Friday 19 January 2018

Brent Pope: Schmidt needs new Wales plan

Ireland head coach Joe Schmidt during squad training Photo: Sportsfile
Ireland head coach Joe Schmidt during squad training Photo: Sportsfile

It only seems like yesterday that Ireland limped home from the World Cup, rejected. Suddenly the Six Nations is upon us again, and the one thing that is predictable about this tournament is that it is totally unpredictable.

Despite harsh criticism, largely from the Southern Hemisphere, that the Six Nations is stuck in the dark ages, don't expect players to be moving the ball from all quarters of the field just for the sake of it.

Last year's epic Six Nations finale when coaches finally gave the players freedom to unshackle themselves and play the game the way it should be played proved one thing, that teams have the necessary skill-set to play an expansive game.

It is just that the Six Nations is first and foremost about winning first.

Irish coach Joe Schmidt will know the importance of an opening home win when his team take on Wales.

A win would mean that Ireland could get off to the perfect start, build some momentum, and more importantly gain some much needed confidence after their World Cup hangover.

Conversely lose the first match at home, and the pressure builds, almost by the day.

The only problem for Ireland is that outspoken Welsh coach Warren Gatland will be thinking the very same thing.

Wales are many people's dark horses for the championship this year and possibly a Grand Slam. And the omens aren't good for Ireland as the last time Wales won a Grand Slam they defeated Ireland in the Aviva in their opening game.

Wales have a settled enough side compared to the others, a settled coach that has been at the helm longer than any other coach and at least they performed relatively well in the World Cup despite huge injury problems.

Alarmingly for Ireland is that Wales have been able to strengthen up where they were traditionally weak, namely in the tight-five with second row Alun Wynn Jones, an O'Connell like figure for Wales, his partner Luke Charteris improving by the year, and the highly-rated Samson Lee back to anchor the scrum, Wales suddenly have some much needed grunt up front.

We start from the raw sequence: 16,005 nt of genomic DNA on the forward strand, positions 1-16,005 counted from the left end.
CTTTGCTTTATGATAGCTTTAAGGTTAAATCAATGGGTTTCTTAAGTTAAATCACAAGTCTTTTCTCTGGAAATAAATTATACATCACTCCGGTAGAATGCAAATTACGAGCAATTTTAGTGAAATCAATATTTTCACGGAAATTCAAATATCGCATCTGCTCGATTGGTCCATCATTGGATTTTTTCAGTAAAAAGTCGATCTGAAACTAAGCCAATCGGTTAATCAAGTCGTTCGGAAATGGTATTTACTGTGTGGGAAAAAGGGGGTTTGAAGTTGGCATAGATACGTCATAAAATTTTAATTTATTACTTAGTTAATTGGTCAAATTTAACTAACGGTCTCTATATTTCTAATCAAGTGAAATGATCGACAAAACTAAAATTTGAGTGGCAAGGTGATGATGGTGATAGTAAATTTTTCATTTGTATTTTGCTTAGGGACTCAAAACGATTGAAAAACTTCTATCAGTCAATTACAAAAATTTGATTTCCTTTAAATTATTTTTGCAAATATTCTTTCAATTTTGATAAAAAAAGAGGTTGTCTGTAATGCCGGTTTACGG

Add in an experienced and dynamic loose forward trio, and unlike in other years Ireland with a slightly watered down panda division themselves may have to look at going around the Welsh pack rather than going through it.

Two years ago Ireland had one of the best mauling games in Europe, Schmidt then gave them the best kick and chase game in Europe but this year Schmidt will have to rethink his tactics again.

Schmidt will know that the Welsh handled the Irish kicking game pretty well in Cardiff last year, and that most teams in the Six Nations have worked out how to defend Ireland's maul.

Schmidt will need a new plan.

In truth most coaches have had little time to construct any team-plans since the World Cup, what with injuries, domestic duties and the disruptions to European games to contend with.

But in that regard Schmidt is perhaps better placed than the newbies of the coaching group namely France's Guy Noves and England's newly-adopted Japanese-Australian Eddie Jones.

There is no question regarding Jones' credentials, especially after delivering the surprise giant-killing victories in the World Cup with Japan.

France on the other hand resisted serious calls for a foreign international coach from outside the domestic net by appointing local hero Guy Noves, the man responsible for Toulouse's success in the European Cup albeit several years ago.

One must still question whether or not Noves is just too old or too traditional in his methods to turn France around even with ten uncapped players in his new-look squad.

But they have three home games and the best start possible despite a perceived weakness at No 10 and on the wings.

Jones has already courted some media controversy with his appointment of fiery Northampton hooker Dylan Hartley as his new captain.

Hartley is a serious risk, but it may prove to be an inspired choice as obviously Jones feels that he needs a Martin Johnston-type of motivator back in charge of England.

What will be interesting in week one is the style of play that all teams adopt, and will it be what everybody is hoping for?

Namely a more expansive, less attrition based 'crash-bash' game, or will it be another defensive 'win-at-all-cost' kicking game-plan that has seen the Six Nations needing serious reinvention.

The Irish coach has already hinted that with a long list of injuries to contend with, including Luke Fitzgerald this week, it may prove very difficult win three in-a-row.

He must decide where to play in-form Jarrod Payne, and the composition of his scrum and lineout given the notable absentees of the likes of Paul O'Connell, Peter O'Mahoney, Iain Henderson, Mike Ross and Cian Healy. It is a tough opener, and then with just six days turnaround until France.

The Irish Nos 9, 10, 12 combinations hold the key to victory, if Connor Murray, Johnny Sexton and Robbie Henshaw, in particular, play well then Ireland will win, if they don't they won't, it's that tight.

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